Trust aims to help beat men’s cancer

Pontefract General Infirmary / Pontefract Hospital

Pontefract General Infirmary / Pontefract Hospital

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Blue is being worn with pride by specialists at Mid Yorkshire Hospitals NHS Trust as they join forces with charities to raise awareness of cancer in men.

They are taking part in Blue September, an initiative designed to make men more aware of the signs of various cancers, inculding prostate, testicular, bowel, lung and skin cancer.

Jason Alcorn, clinical nurse specialist at the trust, which runs Pontefract, Pinderfields and Dewsbury hospitals, said: “If there is even the slightest concern about any symptom you may have, see your GP as soon as possible.”

He added men were generally more reluctant to seek help for health-related issues than women: “They perhaps worry about a loss of social status if they are ill. There may be factors that prevent them from making an appointment to see a GP, such as work.

“But if you are not healthy, then you will not be able to work. Your health comes first.”

Prostate cancer is the most common in men in the UK, with more than 40,000 diagnosed every year. In the Mid Yorkshire area, more than 300 men are diagnosed with the disease every year.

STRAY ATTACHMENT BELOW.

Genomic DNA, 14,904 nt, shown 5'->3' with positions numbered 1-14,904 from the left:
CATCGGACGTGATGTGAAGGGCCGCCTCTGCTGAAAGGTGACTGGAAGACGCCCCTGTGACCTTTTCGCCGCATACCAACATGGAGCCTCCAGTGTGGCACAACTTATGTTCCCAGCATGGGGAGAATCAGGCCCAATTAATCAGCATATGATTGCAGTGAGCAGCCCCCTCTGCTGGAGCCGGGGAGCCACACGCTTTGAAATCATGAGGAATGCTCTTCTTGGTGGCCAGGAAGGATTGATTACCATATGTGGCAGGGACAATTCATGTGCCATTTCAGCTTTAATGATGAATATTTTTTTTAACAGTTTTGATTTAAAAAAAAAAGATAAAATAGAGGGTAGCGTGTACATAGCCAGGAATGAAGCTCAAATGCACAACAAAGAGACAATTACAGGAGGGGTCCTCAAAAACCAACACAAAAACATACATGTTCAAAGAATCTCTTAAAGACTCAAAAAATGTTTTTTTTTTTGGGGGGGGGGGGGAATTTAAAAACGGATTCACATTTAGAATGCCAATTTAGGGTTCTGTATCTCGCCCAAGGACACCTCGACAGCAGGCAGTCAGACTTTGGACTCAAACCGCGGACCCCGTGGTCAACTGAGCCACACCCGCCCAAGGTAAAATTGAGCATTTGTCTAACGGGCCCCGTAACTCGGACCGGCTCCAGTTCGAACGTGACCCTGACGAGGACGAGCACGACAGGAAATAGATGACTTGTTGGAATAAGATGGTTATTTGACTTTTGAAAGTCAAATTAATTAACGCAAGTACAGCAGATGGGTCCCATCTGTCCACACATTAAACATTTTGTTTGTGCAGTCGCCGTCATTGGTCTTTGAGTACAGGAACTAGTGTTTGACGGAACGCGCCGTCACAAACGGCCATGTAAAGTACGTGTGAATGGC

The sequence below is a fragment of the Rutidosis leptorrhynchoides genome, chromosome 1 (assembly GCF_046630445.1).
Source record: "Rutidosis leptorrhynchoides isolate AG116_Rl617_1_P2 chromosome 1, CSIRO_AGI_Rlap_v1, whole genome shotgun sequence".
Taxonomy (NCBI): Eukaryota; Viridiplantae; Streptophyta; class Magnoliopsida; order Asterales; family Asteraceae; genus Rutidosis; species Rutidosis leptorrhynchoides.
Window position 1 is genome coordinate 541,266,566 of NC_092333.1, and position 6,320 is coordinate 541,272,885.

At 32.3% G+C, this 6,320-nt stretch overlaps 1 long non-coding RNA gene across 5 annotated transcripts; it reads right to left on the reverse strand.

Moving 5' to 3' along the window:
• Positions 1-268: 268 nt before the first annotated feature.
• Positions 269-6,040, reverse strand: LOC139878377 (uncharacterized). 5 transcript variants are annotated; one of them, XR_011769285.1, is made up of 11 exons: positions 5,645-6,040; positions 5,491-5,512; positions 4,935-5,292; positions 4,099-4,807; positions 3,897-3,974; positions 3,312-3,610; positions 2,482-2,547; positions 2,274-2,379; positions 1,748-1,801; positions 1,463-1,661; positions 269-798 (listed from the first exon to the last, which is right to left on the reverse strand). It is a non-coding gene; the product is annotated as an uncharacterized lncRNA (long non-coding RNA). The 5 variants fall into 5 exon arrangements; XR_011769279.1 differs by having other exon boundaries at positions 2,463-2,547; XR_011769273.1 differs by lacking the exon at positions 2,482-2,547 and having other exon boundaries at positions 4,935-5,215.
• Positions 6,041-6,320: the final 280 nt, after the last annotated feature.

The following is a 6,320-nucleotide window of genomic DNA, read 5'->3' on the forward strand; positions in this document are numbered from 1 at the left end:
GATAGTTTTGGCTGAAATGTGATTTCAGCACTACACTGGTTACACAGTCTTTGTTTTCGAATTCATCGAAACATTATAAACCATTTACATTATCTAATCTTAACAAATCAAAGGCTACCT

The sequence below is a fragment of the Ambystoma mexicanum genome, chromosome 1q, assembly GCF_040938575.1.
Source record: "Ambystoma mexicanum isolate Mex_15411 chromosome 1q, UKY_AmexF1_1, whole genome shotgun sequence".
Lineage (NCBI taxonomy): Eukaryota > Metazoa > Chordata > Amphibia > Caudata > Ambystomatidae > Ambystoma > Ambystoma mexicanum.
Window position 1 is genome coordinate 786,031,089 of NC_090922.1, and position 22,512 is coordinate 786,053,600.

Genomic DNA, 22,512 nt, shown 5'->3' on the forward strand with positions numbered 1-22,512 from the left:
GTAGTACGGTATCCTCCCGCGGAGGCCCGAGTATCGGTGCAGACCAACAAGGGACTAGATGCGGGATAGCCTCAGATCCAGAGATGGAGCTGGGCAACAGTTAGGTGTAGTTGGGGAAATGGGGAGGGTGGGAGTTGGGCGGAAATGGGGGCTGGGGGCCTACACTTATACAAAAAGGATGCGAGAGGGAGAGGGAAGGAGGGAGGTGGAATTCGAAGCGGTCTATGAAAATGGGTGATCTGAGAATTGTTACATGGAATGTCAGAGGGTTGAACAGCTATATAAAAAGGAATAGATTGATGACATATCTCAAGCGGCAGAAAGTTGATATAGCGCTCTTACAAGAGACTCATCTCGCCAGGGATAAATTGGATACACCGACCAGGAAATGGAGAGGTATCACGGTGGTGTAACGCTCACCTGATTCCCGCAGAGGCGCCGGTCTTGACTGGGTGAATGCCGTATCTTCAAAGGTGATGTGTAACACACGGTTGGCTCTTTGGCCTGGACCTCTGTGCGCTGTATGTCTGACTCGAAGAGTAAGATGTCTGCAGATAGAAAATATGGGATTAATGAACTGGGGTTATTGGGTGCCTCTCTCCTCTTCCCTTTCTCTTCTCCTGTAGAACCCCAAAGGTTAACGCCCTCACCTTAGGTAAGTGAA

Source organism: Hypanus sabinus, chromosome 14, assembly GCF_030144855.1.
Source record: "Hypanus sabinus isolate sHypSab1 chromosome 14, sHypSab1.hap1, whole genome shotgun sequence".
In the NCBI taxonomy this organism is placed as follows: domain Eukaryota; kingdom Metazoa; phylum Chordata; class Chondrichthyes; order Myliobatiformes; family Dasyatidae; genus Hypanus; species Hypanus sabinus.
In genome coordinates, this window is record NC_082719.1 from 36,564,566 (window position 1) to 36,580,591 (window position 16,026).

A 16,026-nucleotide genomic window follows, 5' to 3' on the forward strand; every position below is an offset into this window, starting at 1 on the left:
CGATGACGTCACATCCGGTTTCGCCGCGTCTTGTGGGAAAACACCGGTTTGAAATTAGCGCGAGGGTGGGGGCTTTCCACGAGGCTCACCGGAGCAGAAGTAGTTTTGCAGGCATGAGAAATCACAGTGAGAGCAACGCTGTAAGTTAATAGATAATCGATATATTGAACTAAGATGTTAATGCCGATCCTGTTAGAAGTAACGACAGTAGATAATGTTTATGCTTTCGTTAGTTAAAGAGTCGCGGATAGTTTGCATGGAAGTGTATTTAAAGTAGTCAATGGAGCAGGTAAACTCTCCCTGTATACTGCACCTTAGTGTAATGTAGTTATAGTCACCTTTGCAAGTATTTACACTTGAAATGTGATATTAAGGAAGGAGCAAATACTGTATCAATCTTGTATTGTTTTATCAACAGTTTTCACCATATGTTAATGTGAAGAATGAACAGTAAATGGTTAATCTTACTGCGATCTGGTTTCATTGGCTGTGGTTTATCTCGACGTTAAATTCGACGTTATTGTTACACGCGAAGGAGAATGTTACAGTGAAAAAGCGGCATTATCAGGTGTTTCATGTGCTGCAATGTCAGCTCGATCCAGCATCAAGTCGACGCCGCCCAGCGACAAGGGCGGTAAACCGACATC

Mr Alcorn said: “The main symptoms are urinary, such as having to go to the toilet more frequently, and having to get up in the night. There is also an urgent need to go to the toilet.” He also reminded men of the importance of checking themsleves to any early signs of testicular cancer. Key signs to look out for include lumps in either testicle, a feeling of heaviness or a dull ache in the scrotum. Testicular cancer is known to affect mostly younger men, aged between 15 and 44.

Mr Alcorn said: “It can be treated very easily if it is caught early, but you must see your GP straight away if you are at all worried.”

Bowel cancer is the thir most common in men, but if caught early can ben cured in between 85 and 90 per cent of cases. The most common symptoms include changes of bowel habits, especially blood in the bowel motion.